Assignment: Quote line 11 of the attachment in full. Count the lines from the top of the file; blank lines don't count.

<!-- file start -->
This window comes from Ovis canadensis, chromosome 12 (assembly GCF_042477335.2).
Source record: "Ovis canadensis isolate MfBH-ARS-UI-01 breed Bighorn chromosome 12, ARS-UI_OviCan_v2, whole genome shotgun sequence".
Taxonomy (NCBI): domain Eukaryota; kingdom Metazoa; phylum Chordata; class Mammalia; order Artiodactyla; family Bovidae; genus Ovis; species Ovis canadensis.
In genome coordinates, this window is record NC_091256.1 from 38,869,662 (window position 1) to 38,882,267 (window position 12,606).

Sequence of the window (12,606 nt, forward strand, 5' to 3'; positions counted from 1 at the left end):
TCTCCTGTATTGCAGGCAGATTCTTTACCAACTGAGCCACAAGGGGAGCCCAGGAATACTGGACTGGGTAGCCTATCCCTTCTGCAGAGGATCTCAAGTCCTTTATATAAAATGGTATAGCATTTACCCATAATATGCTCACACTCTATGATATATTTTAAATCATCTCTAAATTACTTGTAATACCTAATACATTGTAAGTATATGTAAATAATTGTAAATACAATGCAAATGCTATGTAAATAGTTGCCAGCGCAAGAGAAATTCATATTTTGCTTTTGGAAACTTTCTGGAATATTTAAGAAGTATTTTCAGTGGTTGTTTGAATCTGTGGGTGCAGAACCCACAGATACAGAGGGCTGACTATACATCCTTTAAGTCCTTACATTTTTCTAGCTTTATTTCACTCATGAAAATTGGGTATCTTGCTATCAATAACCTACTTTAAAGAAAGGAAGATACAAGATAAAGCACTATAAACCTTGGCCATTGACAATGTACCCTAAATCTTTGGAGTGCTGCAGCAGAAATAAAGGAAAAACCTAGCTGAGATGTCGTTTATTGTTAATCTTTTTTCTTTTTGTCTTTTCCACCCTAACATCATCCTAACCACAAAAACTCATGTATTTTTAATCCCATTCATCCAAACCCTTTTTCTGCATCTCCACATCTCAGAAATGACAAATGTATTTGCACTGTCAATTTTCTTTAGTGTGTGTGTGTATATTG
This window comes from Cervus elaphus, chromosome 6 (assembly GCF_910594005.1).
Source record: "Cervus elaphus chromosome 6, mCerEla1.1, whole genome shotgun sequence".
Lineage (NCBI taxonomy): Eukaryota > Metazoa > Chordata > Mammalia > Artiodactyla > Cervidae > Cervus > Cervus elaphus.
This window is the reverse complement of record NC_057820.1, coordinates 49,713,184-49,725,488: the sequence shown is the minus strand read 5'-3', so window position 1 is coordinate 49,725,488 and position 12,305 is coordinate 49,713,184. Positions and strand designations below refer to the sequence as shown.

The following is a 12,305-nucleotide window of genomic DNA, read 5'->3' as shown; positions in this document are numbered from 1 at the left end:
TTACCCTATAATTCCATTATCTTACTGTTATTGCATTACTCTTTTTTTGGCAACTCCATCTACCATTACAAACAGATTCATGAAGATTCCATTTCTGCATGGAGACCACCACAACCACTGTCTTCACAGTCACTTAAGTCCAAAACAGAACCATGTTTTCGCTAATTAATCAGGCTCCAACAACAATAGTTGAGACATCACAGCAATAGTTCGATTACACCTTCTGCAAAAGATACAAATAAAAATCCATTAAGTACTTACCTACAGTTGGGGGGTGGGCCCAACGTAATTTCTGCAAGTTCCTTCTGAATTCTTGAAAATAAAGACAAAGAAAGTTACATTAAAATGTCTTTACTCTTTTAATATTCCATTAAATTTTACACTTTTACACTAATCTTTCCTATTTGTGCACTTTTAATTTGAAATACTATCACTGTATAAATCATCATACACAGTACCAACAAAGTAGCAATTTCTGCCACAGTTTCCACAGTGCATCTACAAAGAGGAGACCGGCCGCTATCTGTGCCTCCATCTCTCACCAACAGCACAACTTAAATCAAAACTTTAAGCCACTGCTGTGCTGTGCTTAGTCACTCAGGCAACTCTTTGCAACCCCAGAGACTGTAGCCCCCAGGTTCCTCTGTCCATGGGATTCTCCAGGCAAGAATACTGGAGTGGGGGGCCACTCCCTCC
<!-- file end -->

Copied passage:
The following is a 12,305-nucleotide window of genomic DNA, read 5'->3' as shown; positions in this document are numbered from 1 at the left end: